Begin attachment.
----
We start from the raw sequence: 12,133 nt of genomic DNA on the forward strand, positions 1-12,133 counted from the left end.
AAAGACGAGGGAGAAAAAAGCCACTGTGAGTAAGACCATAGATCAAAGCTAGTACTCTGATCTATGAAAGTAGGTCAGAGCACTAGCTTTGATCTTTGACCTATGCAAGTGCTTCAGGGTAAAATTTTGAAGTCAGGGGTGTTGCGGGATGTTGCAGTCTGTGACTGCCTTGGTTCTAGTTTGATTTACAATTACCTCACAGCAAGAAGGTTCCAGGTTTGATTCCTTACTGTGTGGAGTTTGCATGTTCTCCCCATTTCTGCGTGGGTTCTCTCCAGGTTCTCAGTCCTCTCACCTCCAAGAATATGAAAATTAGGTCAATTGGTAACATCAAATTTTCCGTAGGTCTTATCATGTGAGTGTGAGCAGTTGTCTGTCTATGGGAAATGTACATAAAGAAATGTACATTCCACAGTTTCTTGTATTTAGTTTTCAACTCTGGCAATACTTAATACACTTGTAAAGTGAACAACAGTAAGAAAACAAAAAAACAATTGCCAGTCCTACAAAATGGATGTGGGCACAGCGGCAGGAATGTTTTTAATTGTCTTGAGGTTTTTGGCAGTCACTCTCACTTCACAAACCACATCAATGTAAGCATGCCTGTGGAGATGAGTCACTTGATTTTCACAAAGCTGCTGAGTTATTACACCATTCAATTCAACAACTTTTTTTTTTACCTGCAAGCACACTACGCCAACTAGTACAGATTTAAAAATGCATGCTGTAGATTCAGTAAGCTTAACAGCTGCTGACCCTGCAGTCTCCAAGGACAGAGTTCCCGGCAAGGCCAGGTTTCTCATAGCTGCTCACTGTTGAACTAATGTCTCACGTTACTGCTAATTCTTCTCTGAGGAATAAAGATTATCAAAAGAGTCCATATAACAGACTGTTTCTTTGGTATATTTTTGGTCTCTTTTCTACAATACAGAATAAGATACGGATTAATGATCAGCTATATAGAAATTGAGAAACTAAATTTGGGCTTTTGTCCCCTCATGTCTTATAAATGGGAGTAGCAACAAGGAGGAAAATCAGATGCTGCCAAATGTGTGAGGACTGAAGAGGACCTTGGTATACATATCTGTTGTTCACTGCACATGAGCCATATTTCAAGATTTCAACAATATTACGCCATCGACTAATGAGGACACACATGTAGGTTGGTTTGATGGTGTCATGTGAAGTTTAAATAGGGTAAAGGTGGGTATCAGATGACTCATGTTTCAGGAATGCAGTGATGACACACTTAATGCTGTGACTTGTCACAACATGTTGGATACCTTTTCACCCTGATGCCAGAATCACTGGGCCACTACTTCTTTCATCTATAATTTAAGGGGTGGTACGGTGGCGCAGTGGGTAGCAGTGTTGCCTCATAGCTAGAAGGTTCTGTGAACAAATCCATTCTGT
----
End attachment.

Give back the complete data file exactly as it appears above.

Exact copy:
We start from the raw sequence: 12,133 nt of genomic DNA on the forward strand, positions 1-12,133 counted from the left end.
AAAGACGAGGGAGAAAAAAGCCACTGTGAGTAAGACCATAGATCAAAGCTAGTACTCTGATCTATGAAAGTAGGTCAGAGCACTAGCTTTGATCTTTGACCTATGCAAGTGCTTCAGGGTAAAATTTTGAAGTCAGGGGTGTTGCGGGATGTTGCAGTCTGTGACTGCCTTGGTTCTAGTTTGATTTACAATTACCTCACAGCAAGAAGGTTCCAGGTTTGATTCCTTACTGTGTGGAGTTTGCATGTTCTCCCCATTTCTGCGTGGGTTCTCTCCAGGTTCTCAGTCCTCTCACCTCCAAGAATATGAAAATTAGGTCAATTGGTAACATCAAATTTTCCGTAGGTCTTATCATGTGAGTGTGAGCAGTTGTCTGTCTATGGGAAATGTACATAAAGAAATGTACATTCCACAGTTTCTTGTATTTAGTTTTCAACTCTGGCAATACTTAATACACTTGTAAAGTGAACAACAGTAAGAAAACAAAAAAACAATTGCCAGTCCTACAAAATGGATGTGGGCACAGCGGCAGGAATGTTTTTAATTGTCTTGAGGTTTTTGGCAGTCACTCTCACTTCACAAACCACATCAATGTAAGCATGCCTGTGGAGATGAGTCACTTGATTTTCACAAAGCTGCTGAGTTATTACACCATTCAATTCAACAACTTTTTTTTTTACCTGCAAGCACACTACGCCAACTAGTACAGATTTAAAAATGCATGCTGTAGATTCAGTAAGCTTAACAGCTGCTGACCCTGCAGTCTCCAAGGACAGAGTTCCCGGCAAGGCCAGGTTTCTCATAGCTGCTCACTGTTGAACTAATGTCTCACGTTACTGCTAATTCTTCTCTGAGGAATAAAGATTATCAAAAGAGTCCATATAACAGACTGTTTCTTTGGTATATTTTTGGTCTCTTTTCTACAATACAGAATAAGATACGGATTAATGATCAGCTATATAGAAATTGAGAAACTAAATTTGGGCTTTTGTCCCCTCATGTCTTATAAATGGGAGTAGCAACAAGGAGGAAAATCAGATGCTGCCAAATGTGTGAGGACTGAAGAGGACCTTGGTATACATATCTGTTGTTCACTGCACATGAGCCATATTTCAAGATTTCAACAATATTACGCCATCGACTAATGAGGACACACATGTAGGTTGGTTTGATGGTGTCATGTGAAGTTTAAATAGGGTAAAGGTGGGTATCAGATGACTCATGTTTCAGGAATGCAGTGATGACACACTTAATGCTGTGACTTGTCACAACATGTTGGATACCTTTTCACCCTGATGCCAGAATCACTGGGCCACTACTTCTTTCATCTATAATTTAAGGGGTGGTACGGTGGCGCAGTGGGTAGCAGTGTTGCCTCATAGCTAGAAGGTTCTGTGAACAAATCCATTCTGT